You’ve heard of facets before but now, as you’re poised to purchase an engagement ring, you feel like you should know more. We get it! So here’s a fast and furious lesson so you can be better informed.
The short story? Facets are the flat faces on geometric shapes. Gemstones have facets cut into them to improve appearance and reflecting light. Facets are seen in nature as well. Many crystals naturally grow in faceted shapes.
A faceting machine is used when cutting a gem–an art in and of itself. When its done right, there should a balance of brilliance (internal reflections of light) and dispersion (commonly referred to as “fire”). Lastly, those stunning brightly colored flashes from a gem, termed “scintillation.”
There are literally hundreds of facet arrangements but the most well-known is the the round brilliant cut, a cut with a long history:
This first early version of what would become the modern Brilliant Cut is said to have been devised by an Italian named Peruzzi, sometime in the late 17th century. Later on, the first angles for an “ideal” cut diamond were calculated by Marcel Tolkowsky in 1919. Slight modifications have been made since then, but angles for “ideal” cut diamonds are still similar to Tolkowsky’s formula. [Source: Wikipedia]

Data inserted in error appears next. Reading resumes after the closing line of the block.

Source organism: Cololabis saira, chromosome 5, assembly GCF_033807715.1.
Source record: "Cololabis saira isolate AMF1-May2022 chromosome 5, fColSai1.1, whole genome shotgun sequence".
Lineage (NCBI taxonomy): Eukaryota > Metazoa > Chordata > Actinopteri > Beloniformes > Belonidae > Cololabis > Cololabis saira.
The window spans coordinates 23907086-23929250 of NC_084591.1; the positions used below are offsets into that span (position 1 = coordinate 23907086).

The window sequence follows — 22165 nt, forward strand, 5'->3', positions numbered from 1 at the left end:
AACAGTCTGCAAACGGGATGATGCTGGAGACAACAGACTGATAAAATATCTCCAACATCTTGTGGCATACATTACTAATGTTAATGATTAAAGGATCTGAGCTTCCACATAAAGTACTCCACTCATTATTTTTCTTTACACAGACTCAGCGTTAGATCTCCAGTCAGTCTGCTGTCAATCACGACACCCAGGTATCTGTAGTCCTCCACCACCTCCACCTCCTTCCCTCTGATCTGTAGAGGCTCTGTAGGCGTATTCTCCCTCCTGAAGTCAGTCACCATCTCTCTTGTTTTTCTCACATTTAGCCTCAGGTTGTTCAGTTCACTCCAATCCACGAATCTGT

Round brilliants cut before the “ideal” angles are commonly referred to as “early round brilliant cut” or “Old European brilliant cut.” These cuts are considered by some as poorly cut, at least by today’s standards.
Other gem cuts with a long history include the “Old Mine Cut” which is similar to early versions of the round brilliant, but has a rectangular outline. Or the Rose Cut which is a simple cut consisting of a flat back and various numbers of angled facets on the crown, creating a faceted dome.
Hopefully that gives you a better idea of facets. But we’re here if you have any questions!